When the vampires are played by Catherine Deneuve and David Bowie—chiseled features, haute froideur—it’s hard not to side with the bloodthirsty. The Hunger, Tony Scott’s 1983 directorial debut, opens in a New York nightclub, as Bauhaus frontman Peter Murphy sings the propulsive “Bela Lugosi’s Dead.” The lovers select their prey: a sunglasses-at-night guy and a redhead with slashes of eyeliner and crimson lips. She dances, unaware that she exits the film in six minutes flat.
A speed-walking cast of models made a similarly fleeting appearance at Marc Jacobs’s fall 2023 show. The designer’s ode to the ’80s manifested as bleached wigs, cropped black stockings, a striped suit fit for Beetlejuice. But it was the drained faces and brusque red mouths, together with show notes credited to OpenAI and ChatGPT, that brought The Hunger to mind—as if updating the plot for an era of vampire electronics. “We wanted a futuristic vibe, so that’s why we went for that gaunt look,” says makeup artist Diane Kendal, who hollowed models’ eye sockets with gray shadows. (Her inspiration was 1982’s Blade Runner, directed by Ridley Scott, Tony’s brother.) Kendal did dab highlighter on the cheekbones, nose, and tear ducts—“because you still want the girls to look beautiful, even though it’s not the most beautiful makeup.”
That impulse to veer into darkness is the order of the day, from Wednesday (slated for a poststrike return) to Olivia Rodrigo’s music video for “Vampire.” The lyrics lambast an ex (“bloodsucker, fame fucker”), and Rodrigo has bite, her oxblood lipstick offset by ethereal, glossy lids. Makeup artist Kathy Jeung wanted the pop star “to look powerful and vulnerable at the same time,” she explains. The “spidery, clumpy lashes” were Rodrigo’s idea, like tears hardened into spiky resolve.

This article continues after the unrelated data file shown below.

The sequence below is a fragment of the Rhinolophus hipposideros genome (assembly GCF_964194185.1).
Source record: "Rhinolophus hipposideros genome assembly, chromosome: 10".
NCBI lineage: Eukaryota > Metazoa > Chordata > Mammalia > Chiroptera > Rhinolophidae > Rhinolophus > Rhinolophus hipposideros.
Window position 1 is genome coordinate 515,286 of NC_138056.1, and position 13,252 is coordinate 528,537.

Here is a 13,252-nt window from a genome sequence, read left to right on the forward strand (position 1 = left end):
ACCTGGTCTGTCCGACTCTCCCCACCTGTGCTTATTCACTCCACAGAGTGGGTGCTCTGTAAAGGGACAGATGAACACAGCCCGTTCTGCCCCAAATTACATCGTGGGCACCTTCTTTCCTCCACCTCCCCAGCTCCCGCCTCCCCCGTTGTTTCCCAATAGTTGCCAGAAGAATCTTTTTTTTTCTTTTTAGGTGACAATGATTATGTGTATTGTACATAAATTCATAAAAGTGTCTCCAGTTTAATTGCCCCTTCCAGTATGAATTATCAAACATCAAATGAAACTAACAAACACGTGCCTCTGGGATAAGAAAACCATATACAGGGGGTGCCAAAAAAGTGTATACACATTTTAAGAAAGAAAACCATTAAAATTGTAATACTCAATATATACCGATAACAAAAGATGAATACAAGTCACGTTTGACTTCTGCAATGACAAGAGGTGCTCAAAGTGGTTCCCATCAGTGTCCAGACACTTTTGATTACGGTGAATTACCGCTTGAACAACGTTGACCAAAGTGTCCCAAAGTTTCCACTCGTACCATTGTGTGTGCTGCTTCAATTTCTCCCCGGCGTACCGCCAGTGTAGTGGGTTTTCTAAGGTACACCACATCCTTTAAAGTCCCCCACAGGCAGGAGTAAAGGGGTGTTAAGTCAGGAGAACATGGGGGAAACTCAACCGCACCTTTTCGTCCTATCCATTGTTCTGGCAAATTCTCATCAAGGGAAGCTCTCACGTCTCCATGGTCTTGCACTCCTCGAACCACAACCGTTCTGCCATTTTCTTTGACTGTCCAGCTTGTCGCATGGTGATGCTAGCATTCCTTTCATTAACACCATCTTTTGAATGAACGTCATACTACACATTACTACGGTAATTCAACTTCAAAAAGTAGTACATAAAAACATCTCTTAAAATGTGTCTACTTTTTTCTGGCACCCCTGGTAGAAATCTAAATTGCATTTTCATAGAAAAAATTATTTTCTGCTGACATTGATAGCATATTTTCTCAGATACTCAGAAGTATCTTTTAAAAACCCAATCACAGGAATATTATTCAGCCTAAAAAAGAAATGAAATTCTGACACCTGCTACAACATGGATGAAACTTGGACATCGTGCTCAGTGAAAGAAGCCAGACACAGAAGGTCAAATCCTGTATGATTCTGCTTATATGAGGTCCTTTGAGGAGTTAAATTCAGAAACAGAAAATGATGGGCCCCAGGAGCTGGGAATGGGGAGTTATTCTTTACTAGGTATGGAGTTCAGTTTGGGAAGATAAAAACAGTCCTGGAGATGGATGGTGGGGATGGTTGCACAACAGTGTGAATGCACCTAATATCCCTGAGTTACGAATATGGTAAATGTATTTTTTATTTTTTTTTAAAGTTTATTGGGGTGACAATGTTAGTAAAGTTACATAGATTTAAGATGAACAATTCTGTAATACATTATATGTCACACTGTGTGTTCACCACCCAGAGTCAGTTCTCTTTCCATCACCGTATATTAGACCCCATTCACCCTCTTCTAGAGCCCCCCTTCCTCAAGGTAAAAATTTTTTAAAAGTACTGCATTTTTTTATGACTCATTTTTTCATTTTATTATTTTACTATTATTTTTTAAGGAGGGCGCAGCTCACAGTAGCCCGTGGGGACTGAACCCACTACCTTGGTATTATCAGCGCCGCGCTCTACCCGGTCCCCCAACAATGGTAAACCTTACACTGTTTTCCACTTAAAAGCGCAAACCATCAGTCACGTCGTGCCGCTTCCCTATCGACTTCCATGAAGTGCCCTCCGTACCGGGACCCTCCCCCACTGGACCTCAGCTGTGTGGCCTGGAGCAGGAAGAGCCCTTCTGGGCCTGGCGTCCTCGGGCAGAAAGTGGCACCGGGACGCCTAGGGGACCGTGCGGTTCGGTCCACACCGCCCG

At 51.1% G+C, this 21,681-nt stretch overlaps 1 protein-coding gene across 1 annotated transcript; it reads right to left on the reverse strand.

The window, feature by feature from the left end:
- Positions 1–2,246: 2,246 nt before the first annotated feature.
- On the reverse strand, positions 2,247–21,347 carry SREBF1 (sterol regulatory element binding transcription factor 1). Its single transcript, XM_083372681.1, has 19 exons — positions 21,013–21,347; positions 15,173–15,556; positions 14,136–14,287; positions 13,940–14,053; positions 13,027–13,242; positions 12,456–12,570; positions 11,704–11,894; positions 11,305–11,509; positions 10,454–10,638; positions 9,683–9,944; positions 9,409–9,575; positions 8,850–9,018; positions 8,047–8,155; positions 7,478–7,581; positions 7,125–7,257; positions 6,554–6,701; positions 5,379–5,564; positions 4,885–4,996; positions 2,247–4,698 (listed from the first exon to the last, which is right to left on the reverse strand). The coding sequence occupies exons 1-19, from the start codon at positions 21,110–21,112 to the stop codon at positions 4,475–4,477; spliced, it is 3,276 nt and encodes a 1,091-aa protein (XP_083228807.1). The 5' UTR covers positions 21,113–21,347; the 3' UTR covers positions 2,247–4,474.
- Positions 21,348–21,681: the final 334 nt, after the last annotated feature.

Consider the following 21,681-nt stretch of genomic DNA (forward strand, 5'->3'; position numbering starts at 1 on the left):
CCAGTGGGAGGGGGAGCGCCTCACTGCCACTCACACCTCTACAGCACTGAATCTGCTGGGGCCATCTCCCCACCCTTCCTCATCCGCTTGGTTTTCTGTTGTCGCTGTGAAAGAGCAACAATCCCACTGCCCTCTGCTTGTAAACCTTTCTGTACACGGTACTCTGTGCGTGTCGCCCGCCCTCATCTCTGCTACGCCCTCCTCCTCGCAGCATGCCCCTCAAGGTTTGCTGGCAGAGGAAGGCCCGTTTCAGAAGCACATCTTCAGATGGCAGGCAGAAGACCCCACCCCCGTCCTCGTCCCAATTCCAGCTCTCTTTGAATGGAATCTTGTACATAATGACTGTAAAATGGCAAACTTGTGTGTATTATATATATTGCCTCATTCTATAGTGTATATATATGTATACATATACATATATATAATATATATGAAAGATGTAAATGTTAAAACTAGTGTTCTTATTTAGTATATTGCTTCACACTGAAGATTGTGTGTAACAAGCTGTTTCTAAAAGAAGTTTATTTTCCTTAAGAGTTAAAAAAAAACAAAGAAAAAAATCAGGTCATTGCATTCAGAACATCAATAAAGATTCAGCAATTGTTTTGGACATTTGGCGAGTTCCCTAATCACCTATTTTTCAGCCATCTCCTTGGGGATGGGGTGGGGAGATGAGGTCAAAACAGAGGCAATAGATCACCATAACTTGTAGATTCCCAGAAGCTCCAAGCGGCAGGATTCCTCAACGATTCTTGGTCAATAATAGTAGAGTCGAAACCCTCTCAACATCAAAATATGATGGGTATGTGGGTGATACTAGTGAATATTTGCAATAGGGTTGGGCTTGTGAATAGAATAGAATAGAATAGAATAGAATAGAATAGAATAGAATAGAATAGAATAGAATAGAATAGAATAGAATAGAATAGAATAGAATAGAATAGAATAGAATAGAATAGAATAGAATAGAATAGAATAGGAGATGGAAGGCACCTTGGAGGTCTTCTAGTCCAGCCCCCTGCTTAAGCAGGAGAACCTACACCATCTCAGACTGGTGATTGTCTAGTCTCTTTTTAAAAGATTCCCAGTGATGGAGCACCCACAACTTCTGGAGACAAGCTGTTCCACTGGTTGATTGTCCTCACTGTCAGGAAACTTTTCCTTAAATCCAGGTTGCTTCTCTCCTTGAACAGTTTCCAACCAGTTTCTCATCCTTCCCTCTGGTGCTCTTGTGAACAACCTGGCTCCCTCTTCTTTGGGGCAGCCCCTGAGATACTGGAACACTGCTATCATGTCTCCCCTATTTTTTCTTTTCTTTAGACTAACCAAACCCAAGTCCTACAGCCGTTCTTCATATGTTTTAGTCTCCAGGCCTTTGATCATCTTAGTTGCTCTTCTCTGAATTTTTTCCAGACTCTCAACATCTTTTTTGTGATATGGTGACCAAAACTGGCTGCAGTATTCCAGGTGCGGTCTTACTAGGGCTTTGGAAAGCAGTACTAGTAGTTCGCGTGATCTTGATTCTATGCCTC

Bakeup Beauty’s amped-up mascara, Tarantulash, creates exactly that effect. “I didn’t want it to be like ‘voluminous, feathery’ bullshit,” says cofounder and makeup artist Jo Baker, referring to the usual puffed-up marketing names. Hers is to the point. She teased it months ahead of launch, posting a photo of an orange-and-black tarantula alongside her two-tone Critics Choice makeup look for Natasha Lyonne. “This is not for the fainthearted,” Baker says of the fast-build formula that lasts. “I could be caught in the rain. I can have a full emotional meltdown, which, let’s be honest, can happen to any of us.”
That was unexpectedly the case for at least one damp-eyed guest at Rodarte’s fall 2023 show, where Tori Amos’s “Winter” accompanied the fantastically gloomy procession. (“Hair is gray and the fires are burning,” Amos soothsays from 1992.) Witchy liner, pictured above, set the mood, seen first with a suite of neo-Morticia black dresses. “We kept pushing it with early punk references and gothic fairy notes,” says James Kaliardos of the eyeliner shapes, which he sketched with a brow pencil for symmetry before inking with Nars’s Climax. “Though it’s hard to do, I know a lot of girls that want to rock this look.” Even that severe beauty statement found fanciful counterpoints: in Rodarte’s metallic fringe dresses and nearby tables set with glitter-covered feasts. The future, however uncertain, shines bright.